Why can't I call a random non-start rule in my grammar, such as expression, and have the parser match an isolated subphrase of my language?

Terence Parr

Another way to ask this question is: "When does ANTLR think end-of-file (EOF) can follow execution of a rule?"

ANTLR assumes that EOF can follow any start rule (the rule(s) that you invoke from your Java/C++/Sather code to start the parsing process). Which rules are start rules? ANTLR considers any rule a start rule if it is not referred to by another rule in the grammar.

An example of why you would want to invoke a non-start rule would be reusing the expression evaluator in a Java grammar to parse input from a form text field. You only have a Java expression, not a full Java program. You might want to invoke rule expr, but there can be problems calling a non-start rule.

To make things concrete, take a look at the following parser and lexer grammars:

class P extends Parser;
options {
	k=2;  // notice k>1!!!
}

expr:	atom (PLUS atom)*
	;

atom:	ID
	|	ID DOT ID
	;

class L extends Lexer;

ID : ('a'..'z')+ ;

LPAREN : '(' ;

RPAREN : ')' ;

DOT : '.' ;

WS : (' '|'
')+ {$setType(Token.SKIP);} ;
Here, rule expr is a start rule since there are no references to it from within the grammar. This will match input "a" or "a.b" etc... given a main program like:
public static void main(String[] args)
    throws Exception
{
	L lex = new L(System.in);
	P p = new P(lex);
	p.expr();
}
The key thing I want you to notice is the code generated for the alternatives of rule atom:
if ((LA(1)==ID) && (LA(2)==EOF||LA(2)==PLUS)) {
    match(ID);
}
else if ((LA(1)==ID) && (LA(2)==DOT)) {
    match(ID);
    match(DOT);
    match(ID);
}
ANTLR thinks that EOF can follow the reference to the isolated ID in atom because expr calls atom and expr can be followed by EOF. This is crucial to deciding between ID EOF and ID DOT ID.

What happens when expr is no longer a start rule? EOF is no longer possible after an isolated ID in atom because ANTLR doesn't think expr will be called from the outside world anymore (most of the time this is what you want). Adding a reference to expr in the grammar will prevent simple input ID from matching. For example, adding the following rule, makes it impossible to recognize "a", though "a.b" still works since ANTLR knows DOT follows "a".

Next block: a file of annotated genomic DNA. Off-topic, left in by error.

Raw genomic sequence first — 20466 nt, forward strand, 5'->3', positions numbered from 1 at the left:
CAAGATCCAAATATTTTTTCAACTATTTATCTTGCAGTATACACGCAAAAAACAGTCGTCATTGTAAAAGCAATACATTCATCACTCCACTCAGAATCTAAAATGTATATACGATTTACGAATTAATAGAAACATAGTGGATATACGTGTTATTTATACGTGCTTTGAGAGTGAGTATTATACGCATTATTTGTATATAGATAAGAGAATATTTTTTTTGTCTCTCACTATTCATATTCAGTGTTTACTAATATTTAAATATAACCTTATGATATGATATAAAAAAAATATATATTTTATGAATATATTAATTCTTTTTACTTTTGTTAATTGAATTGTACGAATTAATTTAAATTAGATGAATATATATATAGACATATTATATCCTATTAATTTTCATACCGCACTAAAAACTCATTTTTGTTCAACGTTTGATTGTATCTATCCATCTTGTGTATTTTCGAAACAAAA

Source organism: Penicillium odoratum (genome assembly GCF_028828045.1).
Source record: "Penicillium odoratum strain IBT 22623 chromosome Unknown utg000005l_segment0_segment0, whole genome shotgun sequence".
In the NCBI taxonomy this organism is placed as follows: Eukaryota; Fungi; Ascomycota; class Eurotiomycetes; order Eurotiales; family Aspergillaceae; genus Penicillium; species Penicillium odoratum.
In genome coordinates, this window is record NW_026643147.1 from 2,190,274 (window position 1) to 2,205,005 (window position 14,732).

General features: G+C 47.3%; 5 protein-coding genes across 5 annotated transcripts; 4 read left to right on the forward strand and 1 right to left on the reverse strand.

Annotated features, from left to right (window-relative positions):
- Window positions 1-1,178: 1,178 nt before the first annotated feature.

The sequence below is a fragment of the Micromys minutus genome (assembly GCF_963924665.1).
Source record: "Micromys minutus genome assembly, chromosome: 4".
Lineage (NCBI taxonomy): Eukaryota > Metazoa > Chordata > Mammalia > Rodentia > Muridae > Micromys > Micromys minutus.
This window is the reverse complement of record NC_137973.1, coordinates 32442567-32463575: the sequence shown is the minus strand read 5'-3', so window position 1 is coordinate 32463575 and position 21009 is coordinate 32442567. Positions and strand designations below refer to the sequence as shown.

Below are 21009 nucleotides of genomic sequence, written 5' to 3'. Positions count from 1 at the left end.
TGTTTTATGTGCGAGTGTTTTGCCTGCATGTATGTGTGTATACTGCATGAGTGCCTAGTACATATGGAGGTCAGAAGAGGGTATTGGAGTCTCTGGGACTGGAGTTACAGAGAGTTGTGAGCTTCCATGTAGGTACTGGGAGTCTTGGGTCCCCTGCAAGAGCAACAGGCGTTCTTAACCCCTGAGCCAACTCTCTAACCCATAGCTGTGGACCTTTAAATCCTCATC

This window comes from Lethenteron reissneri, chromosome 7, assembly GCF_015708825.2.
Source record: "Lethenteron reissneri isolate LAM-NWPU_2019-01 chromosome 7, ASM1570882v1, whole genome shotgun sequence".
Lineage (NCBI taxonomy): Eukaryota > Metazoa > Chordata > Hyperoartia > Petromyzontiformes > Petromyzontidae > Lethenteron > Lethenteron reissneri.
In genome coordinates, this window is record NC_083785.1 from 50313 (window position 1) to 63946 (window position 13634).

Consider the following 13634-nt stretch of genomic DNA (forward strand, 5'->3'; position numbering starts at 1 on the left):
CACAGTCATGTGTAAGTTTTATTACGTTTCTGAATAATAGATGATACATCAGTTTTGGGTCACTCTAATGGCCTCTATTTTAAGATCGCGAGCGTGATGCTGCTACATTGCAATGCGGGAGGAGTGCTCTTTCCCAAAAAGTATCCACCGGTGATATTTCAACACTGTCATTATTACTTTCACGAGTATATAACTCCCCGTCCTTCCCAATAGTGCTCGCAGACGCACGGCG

ifst:	"if" expr "then" expr "endif"
	;
ANTLR sees that expr is called from ifst and presumes it will not be called from outside the grammar directly. Note that ANTLR can only make it one way: with EOF and without. Unless ANTLR duplicated the rule for each context (referenced within the grammar and as a start rule), it must compute lookahead one way. For the first two alternatives of atom, ANTLR now generates:
if ((LA(1)==ID) &&
    (LA(2)==PLUS||LA(2)==LITERAL_then||LA(2)==LITERAL_endif)) {
    match(ID);
}
else if ((LA(1)==ID) && (LA(2)==DOT)) {
    match(ID);
    match(DOT);
    match(ID);
}
If you haven't guessed yet, the answer is to duplicate a rule. Either duplicate expr (less than optimal), or simply add a new start rule whose only task is to invoke expr. For example, adding startExpr and changing the main() to call it instead of expr, makes the grammar handle both contexts:
startExpr
	:	expr
	;
This simply addition makes ANTLR believe EOF can follow expr since a start rule invokes it (startExpr). The lookahead test for alternative one of atom would again include EOF--it will parse "a" again. The main() would now look like:
public static void main(String[] args)
    throws Exception
{
	L l = new L(System.in);
	P p = new P(l);
	p.startExpr();
}
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